Dietary fatty acids correlate with prostate cancer biopsy grade and volume in Jamaican men.J Urol. 2007 Jan; 177(1):97-101; discussion 101.JU
Jamaica has the highest incidence of prostate cancer in the world. Dietary fat is associated with prostate cancer. The Omega6 polyunsaturated fatty acids have been shown to stimulate prostate carcinogenesis and the Jamaican diet is rich in linoleic acid. We hypothesized positive correlations between Omega6 polyunsaturated fatty acid, prostate specific antigen and prostate biopsy pathology.
MATERIALS AND METHODS
A total of 148 men were enrolled in Kingston, Jamaica. Serum prostate specific antigen and erythrocyte membrane polyunsaturated fatty acids were analyzed. Men with prostate specific antigen 2.6 ng/ml or greater underwent biopsy. Histopathological and statistical analyses were performed on available data.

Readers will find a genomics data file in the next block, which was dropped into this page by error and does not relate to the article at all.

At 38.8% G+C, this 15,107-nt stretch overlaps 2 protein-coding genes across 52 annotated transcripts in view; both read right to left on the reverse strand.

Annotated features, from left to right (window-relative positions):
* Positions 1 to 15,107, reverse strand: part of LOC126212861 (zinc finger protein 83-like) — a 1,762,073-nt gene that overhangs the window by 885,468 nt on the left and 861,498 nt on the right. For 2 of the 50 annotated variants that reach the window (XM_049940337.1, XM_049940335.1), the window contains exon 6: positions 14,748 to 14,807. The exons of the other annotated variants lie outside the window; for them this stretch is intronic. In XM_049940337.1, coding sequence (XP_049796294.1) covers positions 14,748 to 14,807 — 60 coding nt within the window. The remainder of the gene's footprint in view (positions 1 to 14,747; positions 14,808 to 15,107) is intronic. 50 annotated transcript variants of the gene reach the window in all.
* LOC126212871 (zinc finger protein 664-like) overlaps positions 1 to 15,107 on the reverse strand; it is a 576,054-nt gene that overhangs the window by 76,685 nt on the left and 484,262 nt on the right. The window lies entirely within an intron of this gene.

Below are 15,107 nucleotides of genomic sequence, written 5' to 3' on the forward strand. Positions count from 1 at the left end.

Of the 54 men who underwent biopsy 24 had prostate cancer, 17 had a Gleason score of 7 or greater and 11 had a tumor volume of 50% or greater. There were significant positive correlations between linoleic acid and Gleason score (p = 0.009), and the linoleic acid-to-docosahexaenoic acid (Omega3) ratio and tumor volume (p = 0.03). There was a significant negative correlation between the arachidonic acid (Omega6)-to-docosapentanoic acid (Omega3) ratio and Gleason score (p = 0.04). Statistical correlations between prostate specific antigen and polyunsaturated fatty acids were inconsistent.
The positive correlations between linoleic acid and Gleason score, and the linoleic acid-to-docosahexaenoic acid ratio and tumor volume support studies showing that Omega6 polyunsaturated fatty acids stimulate and Omega3 polyunsaturated fatty acids inhibit prostate cancer growth. The negative correlation between the arachidonic acid-to-docosapentanoic acid ratio and Gleason score supports studies that demonstrate increased metabolism of arachidonic acid in prostate cancer to form carcinogenic metabolites, namely prostaglandin E2. Our findings support the association between dietary fatty acids and prostate cancer, and they warrant further dietary and tissue studies in high risk populations.